Very rapid geomagnetic field change recorded by the partial remagnetization of a lava flow
Article first published online: 10 NOV 2010
Copyright 2010 by the American Geophysical Union.
Geophysical Research Letters
Volume 37, Issue 21, November 2010
How to Cite
2010), Very rapid geomagnetic field change recorded by the partial remagnetization of a lava flow, Geophys. Res. Lett., 37, L21308, doi:10.1029/2010GL044286., and (
- Issue published online: 10 NOV 2010
- Article first published online: 10 NOV 2010
- Manuscript Accepted: 20 AUG 2010
- Manuscript Revised: 30 JUL 2010
- Manuscript Received: 10 JUN 2010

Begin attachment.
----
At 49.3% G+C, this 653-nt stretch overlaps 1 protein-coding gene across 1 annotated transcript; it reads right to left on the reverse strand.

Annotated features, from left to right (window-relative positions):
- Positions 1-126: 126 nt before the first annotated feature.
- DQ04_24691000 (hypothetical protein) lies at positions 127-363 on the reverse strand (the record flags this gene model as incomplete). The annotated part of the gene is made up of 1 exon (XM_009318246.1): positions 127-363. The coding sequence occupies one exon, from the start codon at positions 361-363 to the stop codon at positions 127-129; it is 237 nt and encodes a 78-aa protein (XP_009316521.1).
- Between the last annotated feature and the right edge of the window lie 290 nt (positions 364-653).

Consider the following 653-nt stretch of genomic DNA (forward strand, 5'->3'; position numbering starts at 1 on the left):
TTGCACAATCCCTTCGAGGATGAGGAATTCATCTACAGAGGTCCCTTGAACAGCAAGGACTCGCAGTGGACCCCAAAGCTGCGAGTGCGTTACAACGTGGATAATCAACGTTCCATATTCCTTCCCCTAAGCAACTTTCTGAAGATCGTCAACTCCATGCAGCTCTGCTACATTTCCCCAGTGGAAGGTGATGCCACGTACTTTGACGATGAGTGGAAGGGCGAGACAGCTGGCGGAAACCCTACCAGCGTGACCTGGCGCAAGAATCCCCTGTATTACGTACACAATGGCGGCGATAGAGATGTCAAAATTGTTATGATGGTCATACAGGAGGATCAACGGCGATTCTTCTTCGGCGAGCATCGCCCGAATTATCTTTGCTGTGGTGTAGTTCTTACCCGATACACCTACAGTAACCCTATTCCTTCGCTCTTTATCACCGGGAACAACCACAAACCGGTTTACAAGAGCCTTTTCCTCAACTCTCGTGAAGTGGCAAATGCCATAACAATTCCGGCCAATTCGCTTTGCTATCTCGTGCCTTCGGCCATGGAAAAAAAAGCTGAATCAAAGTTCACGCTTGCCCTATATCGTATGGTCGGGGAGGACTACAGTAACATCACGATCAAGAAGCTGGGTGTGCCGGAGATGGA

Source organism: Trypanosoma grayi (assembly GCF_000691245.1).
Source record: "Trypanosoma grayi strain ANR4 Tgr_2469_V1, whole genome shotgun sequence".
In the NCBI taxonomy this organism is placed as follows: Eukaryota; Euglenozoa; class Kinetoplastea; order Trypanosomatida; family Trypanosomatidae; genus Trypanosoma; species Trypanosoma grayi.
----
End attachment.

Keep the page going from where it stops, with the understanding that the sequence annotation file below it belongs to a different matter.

A new paleomagnetic result from a lava flow with a distinctive, two-part remanence reinforces the controversial hypothesis that geomagnetic change during a polarity reversal can be much faster than normal. The 3.9-m-thick lava (“Flow 20”) is exposed in the Sheep Creek Range (north central Nevada) and was erupted during a reverse-to-normal (R-N) geomagnetic polarity switch at 15.6 Ma. Flow 20 began to acquire a primary thermoremanence while the field was pointing east and down but was soon buried, reheated, and partially-remagnetized in a north-down direction by the 8.2-m-thick flow that succeeded it. A simple conductive cooling calculation shows that the observed remagnetization could not have occurred unless Flow 20 was still warm (about 150°C near its base) when buried and that the 53° change from east-down to north-down field occurred at an average rate of approximately 1°/week, several orders of magnitude faster than typical of secular variation.